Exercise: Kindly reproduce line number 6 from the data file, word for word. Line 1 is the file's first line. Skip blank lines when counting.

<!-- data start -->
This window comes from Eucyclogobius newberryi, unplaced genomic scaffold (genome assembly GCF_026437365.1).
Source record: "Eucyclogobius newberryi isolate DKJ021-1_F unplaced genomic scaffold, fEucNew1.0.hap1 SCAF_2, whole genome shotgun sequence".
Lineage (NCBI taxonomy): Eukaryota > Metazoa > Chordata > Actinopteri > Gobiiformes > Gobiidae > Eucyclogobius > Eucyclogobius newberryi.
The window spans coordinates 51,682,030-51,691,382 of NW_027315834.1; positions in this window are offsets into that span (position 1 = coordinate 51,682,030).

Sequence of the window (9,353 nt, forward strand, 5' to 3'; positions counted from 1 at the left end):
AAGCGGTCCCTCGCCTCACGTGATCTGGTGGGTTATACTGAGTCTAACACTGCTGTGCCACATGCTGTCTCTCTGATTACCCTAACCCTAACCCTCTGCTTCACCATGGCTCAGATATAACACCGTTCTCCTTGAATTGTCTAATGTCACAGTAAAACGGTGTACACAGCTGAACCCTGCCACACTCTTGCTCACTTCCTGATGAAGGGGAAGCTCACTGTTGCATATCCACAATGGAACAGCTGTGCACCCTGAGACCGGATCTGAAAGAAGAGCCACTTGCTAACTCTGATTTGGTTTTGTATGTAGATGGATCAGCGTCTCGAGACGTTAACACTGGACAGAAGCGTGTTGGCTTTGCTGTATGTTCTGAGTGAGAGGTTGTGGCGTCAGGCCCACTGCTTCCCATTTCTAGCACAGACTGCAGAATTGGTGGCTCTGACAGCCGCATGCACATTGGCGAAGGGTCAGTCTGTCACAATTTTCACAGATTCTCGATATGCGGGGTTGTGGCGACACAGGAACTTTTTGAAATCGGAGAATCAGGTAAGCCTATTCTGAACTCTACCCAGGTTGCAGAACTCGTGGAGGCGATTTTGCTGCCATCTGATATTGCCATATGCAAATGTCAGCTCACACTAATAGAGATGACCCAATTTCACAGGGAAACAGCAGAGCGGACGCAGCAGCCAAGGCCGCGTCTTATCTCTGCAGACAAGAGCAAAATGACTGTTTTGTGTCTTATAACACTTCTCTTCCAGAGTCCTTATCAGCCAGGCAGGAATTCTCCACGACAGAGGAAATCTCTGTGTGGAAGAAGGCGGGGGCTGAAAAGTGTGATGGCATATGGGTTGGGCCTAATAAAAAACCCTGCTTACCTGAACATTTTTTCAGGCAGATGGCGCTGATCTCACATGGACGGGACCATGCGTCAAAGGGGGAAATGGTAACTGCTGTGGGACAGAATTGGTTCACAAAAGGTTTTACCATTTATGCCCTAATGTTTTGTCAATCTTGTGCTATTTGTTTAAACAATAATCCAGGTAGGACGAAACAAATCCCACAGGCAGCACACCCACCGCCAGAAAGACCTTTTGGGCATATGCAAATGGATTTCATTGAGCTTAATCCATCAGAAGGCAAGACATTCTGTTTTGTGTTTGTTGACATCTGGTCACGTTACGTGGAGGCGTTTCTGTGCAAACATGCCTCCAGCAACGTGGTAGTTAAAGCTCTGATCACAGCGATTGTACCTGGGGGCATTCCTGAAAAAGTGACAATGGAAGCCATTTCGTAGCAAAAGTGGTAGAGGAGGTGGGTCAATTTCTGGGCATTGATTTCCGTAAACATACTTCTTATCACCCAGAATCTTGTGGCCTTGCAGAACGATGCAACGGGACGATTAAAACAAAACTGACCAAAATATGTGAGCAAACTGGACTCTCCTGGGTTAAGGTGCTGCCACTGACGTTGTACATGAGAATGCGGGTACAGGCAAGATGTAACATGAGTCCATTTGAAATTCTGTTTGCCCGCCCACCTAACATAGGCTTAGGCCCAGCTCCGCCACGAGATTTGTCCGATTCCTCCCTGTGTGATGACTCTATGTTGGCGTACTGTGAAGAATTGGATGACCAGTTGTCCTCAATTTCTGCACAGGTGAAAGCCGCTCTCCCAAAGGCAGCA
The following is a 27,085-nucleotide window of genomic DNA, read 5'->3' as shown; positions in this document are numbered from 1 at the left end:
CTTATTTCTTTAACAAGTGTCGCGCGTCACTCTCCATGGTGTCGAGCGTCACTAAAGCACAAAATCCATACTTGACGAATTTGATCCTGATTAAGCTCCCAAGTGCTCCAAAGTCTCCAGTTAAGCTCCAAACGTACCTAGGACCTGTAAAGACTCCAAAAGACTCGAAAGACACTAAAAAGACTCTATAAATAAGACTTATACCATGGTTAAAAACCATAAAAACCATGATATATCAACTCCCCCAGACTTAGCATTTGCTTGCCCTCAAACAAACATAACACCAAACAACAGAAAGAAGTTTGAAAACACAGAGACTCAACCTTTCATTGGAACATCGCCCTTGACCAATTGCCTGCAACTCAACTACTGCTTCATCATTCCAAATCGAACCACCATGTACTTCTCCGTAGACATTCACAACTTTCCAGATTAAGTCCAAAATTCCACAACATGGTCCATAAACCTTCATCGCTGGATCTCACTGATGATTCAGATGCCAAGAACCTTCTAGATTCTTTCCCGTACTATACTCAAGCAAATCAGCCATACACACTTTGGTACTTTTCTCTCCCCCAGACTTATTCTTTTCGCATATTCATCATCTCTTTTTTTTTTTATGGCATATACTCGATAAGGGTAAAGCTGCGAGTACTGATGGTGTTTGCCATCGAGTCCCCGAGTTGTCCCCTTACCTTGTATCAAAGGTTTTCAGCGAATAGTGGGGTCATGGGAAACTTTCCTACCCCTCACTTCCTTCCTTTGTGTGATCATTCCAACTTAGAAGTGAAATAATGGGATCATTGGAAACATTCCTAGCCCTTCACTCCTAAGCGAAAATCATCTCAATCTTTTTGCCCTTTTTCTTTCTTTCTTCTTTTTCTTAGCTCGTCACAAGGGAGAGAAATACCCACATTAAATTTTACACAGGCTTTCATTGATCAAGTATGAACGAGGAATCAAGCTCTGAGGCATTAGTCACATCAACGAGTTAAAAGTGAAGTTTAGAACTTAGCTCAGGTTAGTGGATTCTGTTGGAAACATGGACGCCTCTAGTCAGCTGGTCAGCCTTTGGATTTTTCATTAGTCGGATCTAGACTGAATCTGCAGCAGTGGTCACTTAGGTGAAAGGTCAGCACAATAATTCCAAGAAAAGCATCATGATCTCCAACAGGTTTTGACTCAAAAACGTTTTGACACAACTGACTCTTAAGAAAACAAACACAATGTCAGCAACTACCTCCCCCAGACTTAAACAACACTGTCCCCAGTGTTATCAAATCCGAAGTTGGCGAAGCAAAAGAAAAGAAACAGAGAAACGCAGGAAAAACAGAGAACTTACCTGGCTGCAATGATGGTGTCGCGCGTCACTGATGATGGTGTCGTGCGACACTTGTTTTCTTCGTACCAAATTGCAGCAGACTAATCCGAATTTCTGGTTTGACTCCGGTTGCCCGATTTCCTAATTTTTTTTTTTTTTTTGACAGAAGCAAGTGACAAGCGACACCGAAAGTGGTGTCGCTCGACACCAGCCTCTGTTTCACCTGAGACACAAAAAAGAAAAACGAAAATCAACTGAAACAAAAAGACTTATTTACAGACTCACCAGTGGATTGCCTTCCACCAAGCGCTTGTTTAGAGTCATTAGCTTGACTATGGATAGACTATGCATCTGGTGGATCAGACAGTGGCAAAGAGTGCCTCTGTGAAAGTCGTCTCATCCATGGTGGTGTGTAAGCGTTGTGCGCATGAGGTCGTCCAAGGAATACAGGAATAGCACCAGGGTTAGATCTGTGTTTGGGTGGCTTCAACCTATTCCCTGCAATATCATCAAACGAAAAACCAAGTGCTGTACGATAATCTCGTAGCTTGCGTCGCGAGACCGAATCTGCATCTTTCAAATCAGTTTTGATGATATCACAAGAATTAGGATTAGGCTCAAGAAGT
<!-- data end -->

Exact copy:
AAGCGGTCCCTCGCCTCACGTGATCTGGTGGGTTATACTGAGTCTAACACTGCTGTGCCACATGCTGTCTCTCTGATTACCCTAACCCTAACCCTCTGCTTCACCATGGCTCAGATATAACACCGTTCTCCTTGAATTGTCTAATGTCACAGTAAAACGGTGTACACAGCTGAACCCTGCCACACTCTTGCTCACTTCCTGATGAAGGGGAAGCTCACTGTTGCATATCCACAATGGAACAGCTGTGCACCCTGAGACCGGATCTGAAAGAAGAGCCACTTGCTAACTCTGATTTGGTTTTGTATGTAGATGGATCAGCGTCTCGAGACGTTAACACTGGACAGAAGCGTGTTGGCTTTGCTGTATGTTCTGAGTGAGAGGTTGTGGCGTCAGGCCCACTGCTTCCCATTTCTAGCACAGACTGCAGAATTGGTGGCTCTGACAGCCGCATGCACATTGGCGAAGGGTCAGTCTGTCACAATTTTCACAGATTCTCGATATGCGGGGTTGTGGCGACACAGGAACTTTTTGAAATCGGAGAATCAGGTAAGCCTATTCTGAACTCTACCCAGGTTGCAGAACTCGTGGAGGCGATTTTGCTGCCATCTGATATTGCCATATGCAAATGTCAGCTCACACTAATAGAGATGACCCAATTTCACAGGGAAACAGCAGAGCGGACGCAGCAGCCAAGGCCGCGTCTTATCTCTGCAGACAAGAGCAAAATGACTGTTTTGTGTCTTATAACACTTCTCTTCCAGAGTCCTTATCAGCCAGGCAGGAATTCTCCACGACAGAGGAAATCTCTGTGTGGAAGAAGGCGGGGGCTGAAAAGTGTGATGGCATATGGGTTGGGCCTAATAAAAAACCCTGCTTACCTGAACATTTTTTCAGGCAGATGGCGCTGATCTCACATGGACGGGACCATGCGTCAAAGGGGGAAATGGTAACTGCTGTGGGACAGAATTGGTTCACAAAAGGTTTTACCATTTATGCCCTAATGTTTTGTCAATCTTGTGCTATTTGTTTAAACAATAATCCAGGTAGGACGAAACAAATCCCACAGGCAGCACACCCACCGCCAGAAAGACCTTTTGGGCATATGCAAATGGATTTCATTGAGCTTAATCCATCAGAAGGCAAGACATTCTGTTTTGTGTTTGTTGACATCTGGTCACGTTACGTGGAGGCGTTTCTGTGCAAACATGCCTCCAGCAACGTGGTAGTTAAAGCTCTGATCACAGCGATTGTACCTGGGGGCATTCCTGAAAAAGTGACAATGGAAGCCATTTCGTAGCAAAAGTGGTAGAGGAGGTGGGTCAATTTCTGGGCATTGATTTCCGTAAACATACTTCTTATCACCCAGAATCTTGTGGCCTTGCAGAACGATGCAACGGGACGATTAAAACAAAACTGACCAAAATATGTGAGCAAACTGGACTCTCCTGGGTTAAGGTGCTGCCACTGACGTTGTACATGAGAATGCGGGTACAGGCAAGATGTAACATGAGTCCATTTGAAATTCTGTTTGCCCGCCCACCTAACATAGGCTTAGGCCCAGCTCCGCCACGAGATTTGTCCGATTCCTCCCTGTGTGATGACTCTATGTTGGCGTACTGTGAAGAATTGGATGACCAGTTGTCCTCAATTTCTGCACAGGTGAAAGCCGCTCTCCCAAAGGCAGCA